With an election looming, can Brazil finally confront its injustices?

Published in the Open Democracy

By Robert Muggah

It was once fashionable to describe Brazil as the country of the future. What a difference half a decade makes. In recent years, a democratically elected president was stripped of power, and ultimately replaced by an authoritarian strongman. Today, Latin America’s largest country is suffering from a “triple crisis” – a raging pandemic, economic turmoil and political turbulence. It wasn’t supposed to be this way. So what accounts for Brazil’s malaise?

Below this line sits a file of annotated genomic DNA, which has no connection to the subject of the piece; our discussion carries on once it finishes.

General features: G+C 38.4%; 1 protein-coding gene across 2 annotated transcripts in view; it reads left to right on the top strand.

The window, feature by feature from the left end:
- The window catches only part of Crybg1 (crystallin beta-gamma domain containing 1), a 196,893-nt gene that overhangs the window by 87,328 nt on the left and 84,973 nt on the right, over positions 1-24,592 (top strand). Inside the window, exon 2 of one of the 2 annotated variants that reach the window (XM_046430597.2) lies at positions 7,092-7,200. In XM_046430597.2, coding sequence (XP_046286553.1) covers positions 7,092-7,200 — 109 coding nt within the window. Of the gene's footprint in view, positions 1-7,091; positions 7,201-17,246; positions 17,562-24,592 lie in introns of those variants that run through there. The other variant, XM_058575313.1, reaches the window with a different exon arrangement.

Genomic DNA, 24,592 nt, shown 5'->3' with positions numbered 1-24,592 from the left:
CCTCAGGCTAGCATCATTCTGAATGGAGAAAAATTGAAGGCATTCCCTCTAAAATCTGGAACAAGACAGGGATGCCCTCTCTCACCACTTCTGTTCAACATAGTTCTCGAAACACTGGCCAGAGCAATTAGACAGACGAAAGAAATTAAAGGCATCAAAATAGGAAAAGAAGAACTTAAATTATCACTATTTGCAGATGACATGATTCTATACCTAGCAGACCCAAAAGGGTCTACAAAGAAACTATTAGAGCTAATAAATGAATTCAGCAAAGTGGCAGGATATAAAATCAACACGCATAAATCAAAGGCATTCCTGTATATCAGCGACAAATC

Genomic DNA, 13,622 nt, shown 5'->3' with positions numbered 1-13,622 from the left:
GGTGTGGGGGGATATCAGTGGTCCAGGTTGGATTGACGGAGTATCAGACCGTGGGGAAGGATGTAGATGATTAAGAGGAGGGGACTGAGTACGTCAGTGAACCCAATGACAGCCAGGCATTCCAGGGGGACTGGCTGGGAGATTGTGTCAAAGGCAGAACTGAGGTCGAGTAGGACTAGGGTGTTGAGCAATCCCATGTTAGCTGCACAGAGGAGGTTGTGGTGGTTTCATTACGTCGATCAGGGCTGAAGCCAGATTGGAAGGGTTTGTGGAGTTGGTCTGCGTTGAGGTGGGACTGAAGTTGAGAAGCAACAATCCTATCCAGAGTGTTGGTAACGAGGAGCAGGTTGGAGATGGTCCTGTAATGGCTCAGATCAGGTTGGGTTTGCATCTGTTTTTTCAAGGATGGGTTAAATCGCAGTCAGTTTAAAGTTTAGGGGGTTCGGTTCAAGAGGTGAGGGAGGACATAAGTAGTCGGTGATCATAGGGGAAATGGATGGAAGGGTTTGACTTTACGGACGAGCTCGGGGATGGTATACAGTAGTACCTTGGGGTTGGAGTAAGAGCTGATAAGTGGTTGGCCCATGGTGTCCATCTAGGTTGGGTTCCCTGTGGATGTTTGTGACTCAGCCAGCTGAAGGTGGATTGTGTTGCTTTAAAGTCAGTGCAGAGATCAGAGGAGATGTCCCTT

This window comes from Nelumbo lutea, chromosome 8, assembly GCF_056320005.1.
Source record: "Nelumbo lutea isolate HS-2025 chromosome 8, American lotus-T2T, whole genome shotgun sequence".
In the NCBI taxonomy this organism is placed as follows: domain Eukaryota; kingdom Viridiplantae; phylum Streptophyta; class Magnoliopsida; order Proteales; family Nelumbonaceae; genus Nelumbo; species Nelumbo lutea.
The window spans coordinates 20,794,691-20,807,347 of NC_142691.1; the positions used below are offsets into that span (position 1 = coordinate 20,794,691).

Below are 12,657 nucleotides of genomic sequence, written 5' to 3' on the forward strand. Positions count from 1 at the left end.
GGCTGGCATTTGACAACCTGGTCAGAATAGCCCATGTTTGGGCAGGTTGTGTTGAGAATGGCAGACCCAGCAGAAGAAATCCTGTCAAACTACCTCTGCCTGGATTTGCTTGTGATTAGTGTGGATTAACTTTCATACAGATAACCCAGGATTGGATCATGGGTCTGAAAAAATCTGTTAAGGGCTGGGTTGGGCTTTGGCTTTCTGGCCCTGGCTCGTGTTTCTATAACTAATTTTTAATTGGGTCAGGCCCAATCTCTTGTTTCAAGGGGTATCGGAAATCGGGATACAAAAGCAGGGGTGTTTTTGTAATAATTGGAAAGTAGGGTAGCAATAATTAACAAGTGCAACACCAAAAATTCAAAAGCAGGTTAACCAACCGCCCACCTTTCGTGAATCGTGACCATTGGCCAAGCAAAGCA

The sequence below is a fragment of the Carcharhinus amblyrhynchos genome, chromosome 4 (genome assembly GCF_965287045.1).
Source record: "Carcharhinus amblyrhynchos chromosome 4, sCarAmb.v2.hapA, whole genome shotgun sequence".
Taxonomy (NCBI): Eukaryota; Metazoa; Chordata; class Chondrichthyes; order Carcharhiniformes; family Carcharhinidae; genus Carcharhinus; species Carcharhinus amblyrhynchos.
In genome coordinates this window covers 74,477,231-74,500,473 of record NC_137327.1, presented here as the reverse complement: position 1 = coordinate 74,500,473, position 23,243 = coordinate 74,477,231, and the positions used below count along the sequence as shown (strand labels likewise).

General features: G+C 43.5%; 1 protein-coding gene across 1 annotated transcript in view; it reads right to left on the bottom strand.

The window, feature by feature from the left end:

Brazil has a host of assets that should have set the country up for success. For one, it is a demographic giant: there are at least 210 million Brazilians, making it the sixth most populous country on the planet. Brazil is also an economic powerhouse. With a GDP of $1.8trn, it is the tenth-largest economy in the world. The country is also geographically vast, spanning 8.5 million km2 – the same as western Europe – and is home to 40% of the world’s tropical forests, 20% of its freshwater supply, and 10% of its biodiversity.

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